The painting which Van Gogh during his treatment in an asylum is estimated to fetch $45 million

Getting your hands on an original Vincent Van Gogh piece is no easy feat. However, giving enthusiasts a chance to do that is Christie’s with the sale of the iconic Champs près des Alpilles at its upcoming auction in New York.

The masterpiece carries a presale estimate of $45 million, making it one of the most valuable items of its kind. It showcases a vivid green wheatfield with a majestic tree framed by the peaks of the Alpilles and a citron-color sky in the background.

Apparently, the oil-on-canvas was painted during Van Gogh’s stay in an asylum in Saint-Rémy in Southern France. He took inspiration from his surroundings during his treatment there, with the wheatfield in question being visible from outside his room.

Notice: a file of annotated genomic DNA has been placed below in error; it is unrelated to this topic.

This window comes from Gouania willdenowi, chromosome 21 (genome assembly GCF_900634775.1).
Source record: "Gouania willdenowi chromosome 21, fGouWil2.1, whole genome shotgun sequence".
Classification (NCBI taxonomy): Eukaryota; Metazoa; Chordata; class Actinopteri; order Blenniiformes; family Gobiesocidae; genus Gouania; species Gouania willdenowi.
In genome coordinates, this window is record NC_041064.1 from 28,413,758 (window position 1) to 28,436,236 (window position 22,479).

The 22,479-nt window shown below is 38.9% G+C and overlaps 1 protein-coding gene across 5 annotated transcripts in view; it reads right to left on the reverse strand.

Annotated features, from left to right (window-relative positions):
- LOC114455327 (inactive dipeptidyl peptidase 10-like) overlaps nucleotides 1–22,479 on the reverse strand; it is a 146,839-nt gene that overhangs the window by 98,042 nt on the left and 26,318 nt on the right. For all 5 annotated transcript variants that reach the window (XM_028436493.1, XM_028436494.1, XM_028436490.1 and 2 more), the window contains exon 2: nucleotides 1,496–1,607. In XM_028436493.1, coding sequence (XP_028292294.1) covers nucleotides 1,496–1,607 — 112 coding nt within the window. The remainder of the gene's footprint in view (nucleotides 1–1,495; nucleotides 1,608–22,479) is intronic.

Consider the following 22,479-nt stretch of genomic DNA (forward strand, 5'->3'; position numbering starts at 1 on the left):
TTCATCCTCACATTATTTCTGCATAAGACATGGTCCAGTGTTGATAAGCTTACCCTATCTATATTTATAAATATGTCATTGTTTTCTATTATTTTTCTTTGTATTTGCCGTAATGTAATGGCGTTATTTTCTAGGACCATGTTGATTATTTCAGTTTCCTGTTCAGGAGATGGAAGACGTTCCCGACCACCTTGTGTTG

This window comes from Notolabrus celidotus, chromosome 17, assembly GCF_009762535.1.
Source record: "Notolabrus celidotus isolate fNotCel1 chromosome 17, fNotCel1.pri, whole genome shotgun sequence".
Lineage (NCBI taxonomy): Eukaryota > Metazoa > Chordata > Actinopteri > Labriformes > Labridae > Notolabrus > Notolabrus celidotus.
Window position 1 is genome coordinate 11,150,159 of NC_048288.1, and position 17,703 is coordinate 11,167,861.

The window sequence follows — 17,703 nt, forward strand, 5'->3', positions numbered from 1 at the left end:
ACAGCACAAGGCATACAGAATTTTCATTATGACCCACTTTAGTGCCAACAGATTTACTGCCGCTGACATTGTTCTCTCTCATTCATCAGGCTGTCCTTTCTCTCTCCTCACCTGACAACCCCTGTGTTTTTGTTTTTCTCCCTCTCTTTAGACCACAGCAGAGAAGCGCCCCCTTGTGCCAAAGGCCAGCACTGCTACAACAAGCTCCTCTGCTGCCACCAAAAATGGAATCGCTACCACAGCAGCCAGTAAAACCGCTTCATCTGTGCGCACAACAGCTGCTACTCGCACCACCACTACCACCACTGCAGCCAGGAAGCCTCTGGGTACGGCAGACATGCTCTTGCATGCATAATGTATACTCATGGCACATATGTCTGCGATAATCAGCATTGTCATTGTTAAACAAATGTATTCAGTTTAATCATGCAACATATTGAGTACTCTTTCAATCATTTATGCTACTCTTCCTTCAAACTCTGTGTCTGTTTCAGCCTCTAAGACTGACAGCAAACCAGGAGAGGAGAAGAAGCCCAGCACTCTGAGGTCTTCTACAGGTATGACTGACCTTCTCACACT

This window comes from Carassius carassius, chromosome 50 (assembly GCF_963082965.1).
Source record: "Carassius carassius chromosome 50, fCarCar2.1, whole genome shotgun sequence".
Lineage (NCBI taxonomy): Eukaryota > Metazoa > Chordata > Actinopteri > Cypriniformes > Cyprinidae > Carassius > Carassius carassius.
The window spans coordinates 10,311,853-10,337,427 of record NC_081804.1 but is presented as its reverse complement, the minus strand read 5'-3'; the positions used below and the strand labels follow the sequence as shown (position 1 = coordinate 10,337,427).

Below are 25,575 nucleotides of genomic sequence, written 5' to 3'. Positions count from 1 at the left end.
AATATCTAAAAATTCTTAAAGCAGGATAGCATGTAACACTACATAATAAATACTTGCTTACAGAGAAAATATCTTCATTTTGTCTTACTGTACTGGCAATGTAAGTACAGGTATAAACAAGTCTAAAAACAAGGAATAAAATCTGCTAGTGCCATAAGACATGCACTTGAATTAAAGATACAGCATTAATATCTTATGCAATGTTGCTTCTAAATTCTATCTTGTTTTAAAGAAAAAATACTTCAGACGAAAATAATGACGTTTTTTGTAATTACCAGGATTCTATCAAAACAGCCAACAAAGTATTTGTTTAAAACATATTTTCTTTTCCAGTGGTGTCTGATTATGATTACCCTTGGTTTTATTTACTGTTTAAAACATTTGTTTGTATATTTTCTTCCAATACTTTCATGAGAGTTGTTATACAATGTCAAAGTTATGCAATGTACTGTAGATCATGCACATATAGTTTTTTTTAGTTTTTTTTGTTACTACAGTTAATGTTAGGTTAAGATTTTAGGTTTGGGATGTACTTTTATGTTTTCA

The iconic painting was then gifted by the artist to Joseph Roulin, a postman with whom he had become friends while living in Arles. Roulin kept the work with him until the year 1900 and later sold it to a French dealer.

Commenting on it, Vanessa Fusco, Christie’s co-head of the New York 20th century evening sale in a statement to ARTnews, said, “Works of this quality from Van Gogh’s mature period are rarely available on the market.”

She further described the painting as being “inextricably linked to Vincent’s own tragic biography.” Remaining in private hands up until now, Van Gogh’s Champs près des Alpilles will be sold on May 11. It is currently on display at Christie’s London headquarters until March 1 and will also be showcased at the auction house’s outposts in Taipei and Hong Kong before going under the hammer.

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